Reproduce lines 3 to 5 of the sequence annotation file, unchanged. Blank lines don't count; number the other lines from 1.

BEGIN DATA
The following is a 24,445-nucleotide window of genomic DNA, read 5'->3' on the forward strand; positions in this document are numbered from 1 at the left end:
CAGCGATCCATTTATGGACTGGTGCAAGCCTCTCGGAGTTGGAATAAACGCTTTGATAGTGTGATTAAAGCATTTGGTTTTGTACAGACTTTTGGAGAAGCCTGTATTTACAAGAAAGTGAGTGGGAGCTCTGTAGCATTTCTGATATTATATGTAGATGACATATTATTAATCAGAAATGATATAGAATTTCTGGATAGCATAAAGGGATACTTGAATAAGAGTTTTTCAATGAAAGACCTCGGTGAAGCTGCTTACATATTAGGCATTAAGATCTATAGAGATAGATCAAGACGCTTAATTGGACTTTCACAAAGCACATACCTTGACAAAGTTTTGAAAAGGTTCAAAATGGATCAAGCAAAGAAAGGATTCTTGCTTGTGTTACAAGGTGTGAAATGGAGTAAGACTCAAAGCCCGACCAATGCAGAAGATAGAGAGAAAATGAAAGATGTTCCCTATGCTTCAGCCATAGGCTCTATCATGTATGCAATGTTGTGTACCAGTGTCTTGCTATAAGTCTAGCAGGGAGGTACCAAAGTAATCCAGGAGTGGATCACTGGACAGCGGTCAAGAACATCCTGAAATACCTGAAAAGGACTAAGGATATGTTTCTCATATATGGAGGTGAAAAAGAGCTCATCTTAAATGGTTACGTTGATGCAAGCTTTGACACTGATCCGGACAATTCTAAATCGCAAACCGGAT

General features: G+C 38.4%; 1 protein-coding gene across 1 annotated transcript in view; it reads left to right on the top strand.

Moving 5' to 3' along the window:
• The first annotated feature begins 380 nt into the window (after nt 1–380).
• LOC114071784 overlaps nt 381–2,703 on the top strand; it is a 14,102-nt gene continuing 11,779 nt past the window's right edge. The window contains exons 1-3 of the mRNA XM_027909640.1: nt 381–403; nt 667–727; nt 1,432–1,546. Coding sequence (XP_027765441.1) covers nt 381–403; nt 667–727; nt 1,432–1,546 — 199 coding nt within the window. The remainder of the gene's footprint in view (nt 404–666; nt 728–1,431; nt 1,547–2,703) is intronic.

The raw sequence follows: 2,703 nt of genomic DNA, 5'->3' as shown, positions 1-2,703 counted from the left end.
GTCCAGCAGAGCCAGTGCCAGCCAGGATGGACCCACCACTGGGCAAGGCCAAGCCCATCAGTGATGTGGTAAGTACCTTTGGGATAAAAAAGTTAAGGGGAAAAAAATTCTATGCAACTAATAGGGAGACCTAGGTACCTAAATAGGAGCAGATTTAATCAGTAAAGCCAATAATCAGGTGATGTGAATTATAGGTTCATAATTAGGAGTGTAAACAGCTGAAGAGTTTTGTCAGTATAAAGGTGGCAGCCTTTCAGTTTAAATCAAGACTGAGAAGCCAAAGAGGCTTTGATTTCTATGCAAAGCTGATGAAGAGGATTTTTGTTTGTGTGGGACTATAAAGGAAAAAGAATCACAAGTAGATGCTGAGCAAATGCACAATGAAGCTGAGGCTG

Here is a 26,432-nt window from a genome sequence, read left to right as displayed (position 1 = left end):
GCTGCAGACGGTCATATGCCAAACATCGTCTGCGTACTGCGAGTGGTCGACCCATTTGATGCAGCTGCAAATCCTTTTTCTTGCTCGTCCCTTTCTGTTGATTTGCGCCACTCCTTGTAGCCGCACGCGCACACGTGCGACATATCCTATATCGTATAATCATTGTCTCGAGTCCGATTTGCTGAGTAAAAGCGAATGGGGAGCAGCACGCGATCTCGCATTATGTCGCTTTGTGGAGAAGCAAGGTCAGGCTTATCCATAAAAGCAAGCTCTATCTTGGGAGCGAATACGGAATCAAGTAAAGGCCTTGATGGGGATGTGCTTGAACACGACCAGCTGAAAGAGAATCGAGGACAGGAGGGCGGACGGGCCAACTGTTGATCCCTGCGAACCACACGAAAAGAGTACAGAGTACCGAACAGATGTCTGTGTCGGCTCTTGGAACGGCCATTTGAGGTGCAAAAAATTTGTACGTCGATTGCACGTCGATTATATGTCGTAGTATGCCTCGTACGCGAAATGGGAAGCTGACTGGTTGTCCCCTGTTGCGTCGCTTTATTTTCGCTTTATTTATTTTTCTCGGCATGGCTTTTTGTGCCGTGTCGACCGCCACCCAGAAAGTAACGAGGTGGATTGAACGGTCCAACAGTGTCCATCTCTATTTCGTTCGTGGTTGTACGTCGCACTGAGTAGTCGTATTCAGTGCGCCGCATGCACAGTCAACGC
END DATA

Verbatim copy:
General features: G+C 38.4%; 1 protein-coding gene across 1 annotated transcript in view; it reads left to right on the top strand.

Moving 5' to 3' along the window:
• The first annotated feature begins 380 nt into the window (after nt 1–380).